Reacting To Stress

Fight or flight? This physiological response is a common reaction within our bodies when we feel threatened, attacked or recognize harm. Initially identified by Harvard’s Walter Bradford Cannon, as he compiled data from animals describing how the nervous system merges with hormonal adrenaline to produce a “violent display of energy”.

This internal burst effects blood sugars and supply which then activates the “fight or flight” response. While neither option within the fight-or-flight response is a solution to the current event, it is internally established as our go to for a reaction to immediate stress or potential danger.

Using Guided Meditation and Breathing Exercises

Stress is handled in various ways. While some find that exercise or outdoor activities are great for stress, others may resort to drugs, alcohol or other addictive behaviors. Prescott House encounters these issues in men who have headed in the wrong direction to combat their fears, stress, and depression.

Our Executive Director, Dayton Turberville has personally taken to breathing exercises and meditation to calm his nervous system and has seen positive results in the clarity of thoughts and patience throughout the day. Implementing this ideology into our program with individuals, Guided Meditation is taught in groups and during individual sessions.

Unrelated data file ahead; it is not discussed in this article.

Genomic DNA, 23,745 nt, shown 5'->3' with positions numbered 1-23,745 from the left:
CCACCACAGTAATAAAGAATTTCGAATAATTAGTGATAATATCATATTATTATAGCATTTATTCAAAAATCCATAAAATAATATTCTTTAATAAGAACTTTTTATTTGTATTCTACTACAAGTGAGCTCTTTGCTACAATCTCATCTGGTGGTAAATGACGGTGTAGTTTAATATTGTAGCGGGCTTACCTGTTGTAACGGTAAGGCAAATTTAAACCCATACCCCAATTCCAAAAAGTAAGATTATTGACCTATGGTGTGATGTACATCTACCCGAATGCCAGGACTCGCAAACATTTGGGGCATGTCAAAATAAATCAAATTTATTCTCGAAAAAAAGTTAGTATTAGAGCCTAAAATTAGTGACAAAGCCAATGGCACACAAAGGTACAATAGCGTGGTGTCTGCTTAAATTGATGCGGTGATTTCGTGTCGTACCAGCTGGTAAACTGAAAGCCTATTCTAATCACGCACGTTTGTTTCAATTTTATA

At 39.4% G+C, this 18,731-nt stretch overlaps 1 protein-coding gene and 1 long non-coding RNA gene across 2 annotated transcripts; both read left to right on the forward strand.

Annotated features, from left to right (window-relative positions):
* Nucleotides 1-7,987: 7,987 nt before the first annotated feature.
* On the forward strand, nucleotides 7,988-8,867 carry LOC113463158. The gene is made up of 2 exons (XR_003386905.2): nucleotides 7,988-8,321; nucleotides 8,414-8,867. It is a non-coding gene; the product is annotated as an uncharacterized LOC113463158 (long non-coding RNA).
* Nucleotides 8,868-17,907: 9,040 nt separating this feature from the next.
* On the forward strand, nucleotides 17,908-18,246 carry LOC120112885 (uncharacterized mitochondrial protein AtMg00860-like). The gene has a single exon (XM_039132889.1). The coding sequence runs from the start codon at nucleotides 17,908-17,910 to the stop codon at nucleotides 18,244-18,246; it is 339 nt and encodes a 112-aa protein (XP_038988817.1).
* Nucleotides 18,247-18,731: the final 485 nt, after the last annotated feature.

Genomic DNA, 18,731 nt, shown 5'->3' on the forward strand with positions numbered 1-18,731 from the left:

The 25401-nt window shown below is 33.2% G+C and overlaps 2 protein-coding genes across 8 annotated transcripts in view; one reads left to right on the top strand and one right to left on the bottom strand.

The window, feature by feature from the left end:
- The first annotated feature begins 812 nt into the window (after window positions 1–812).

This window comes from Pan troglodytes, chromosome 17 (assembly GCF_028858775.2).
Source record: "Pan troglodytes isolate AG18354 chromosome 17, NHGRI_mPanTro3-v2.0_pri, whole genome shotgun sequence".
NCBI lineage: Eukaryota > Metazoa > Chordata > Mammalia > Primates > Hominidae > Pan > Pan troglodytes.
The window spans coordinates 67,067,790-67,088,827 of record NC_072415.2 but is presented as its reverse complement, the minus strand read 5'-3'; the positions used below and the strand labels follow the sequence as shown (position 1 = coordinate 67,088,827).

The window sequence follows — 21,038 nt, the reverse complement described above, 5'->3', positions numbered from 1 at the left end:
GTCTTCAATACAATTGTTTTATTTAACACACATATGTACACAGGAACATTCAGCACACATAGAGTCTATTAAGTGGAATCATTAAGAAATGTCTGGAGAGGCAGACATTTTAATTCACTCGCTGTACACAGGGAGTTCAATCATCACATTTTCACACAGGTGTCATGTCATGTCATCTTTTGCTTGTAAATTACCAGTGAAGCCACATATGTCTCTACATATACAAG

A Walkthrough of Guided Meditation

A series of slow, patiently instructed visualizations, allows the body and mind to find a calm, relaxing feeling.

Here is an example walkthrough of guided meditation:

Finding Your Safe Place

  • Sit relaxed, loosen your shoulders and arms, freeing any tension.
  • Close the eyes without strain or squinting.
  • Slowly breath in through the nose for 3 seconds, then slowly exhale through the mouth.
  • Repeat the breathing process, the mind starts to feel free from thoughts.
  • Picture and imagine where your safe place would be. Make it somewhere in nature and free from people.
  • Continue breathing slowly. It’s daytime.
  • Your safe place may be a stream, the top of a mountain, a beach by the ocean, choose somewhere outdoors, this place is yours and only you know about it.
  • Start to journey to your safe place. Continue breathing slowly.
  • Along the way take in how the wind and sun feel on your face. The ground is it soft grass? Maybe it’s sandy? Visualize your steps towards this safe place.
  • Taking your time to get there, reach out and touch a tree, if there’s a boulder, is it porous or smooth? Continue breathing slowly, you’re almost there.
  • It feels great to be here, a wide open space for you to relax.
  • Look out into the open, you are free, let time slip away.
  • If you would like, let your inner child come out and play. Remember your favorite toy, it’s there for you to play with. Continue breathing slowly.
  • Put your things away and tell your inner child it is time to go.
  • Continue slowly breathing as you leave, looking back once to take in the scenery.
  • You’re almost back. Continue breathing slowly.
  • Slowly open your eyes. Acknowledge the clarity and peace you have within.
  • Remember this place for next time, you can go anytime you like.

Effective Tool for Trauma, Stress, Anxiety & Depression

That exercise is very relieving, isn’t it?

This is a great resource to help in times of stress, anxiety, and depression. These times are when it may seem easier to “flight” by using drugs or alcohol.

If you are ever in need of talking to someone about issues you are facing, please call our admissions team at 1-866-425-4673

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Tim Scanlan

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Zach Lindley

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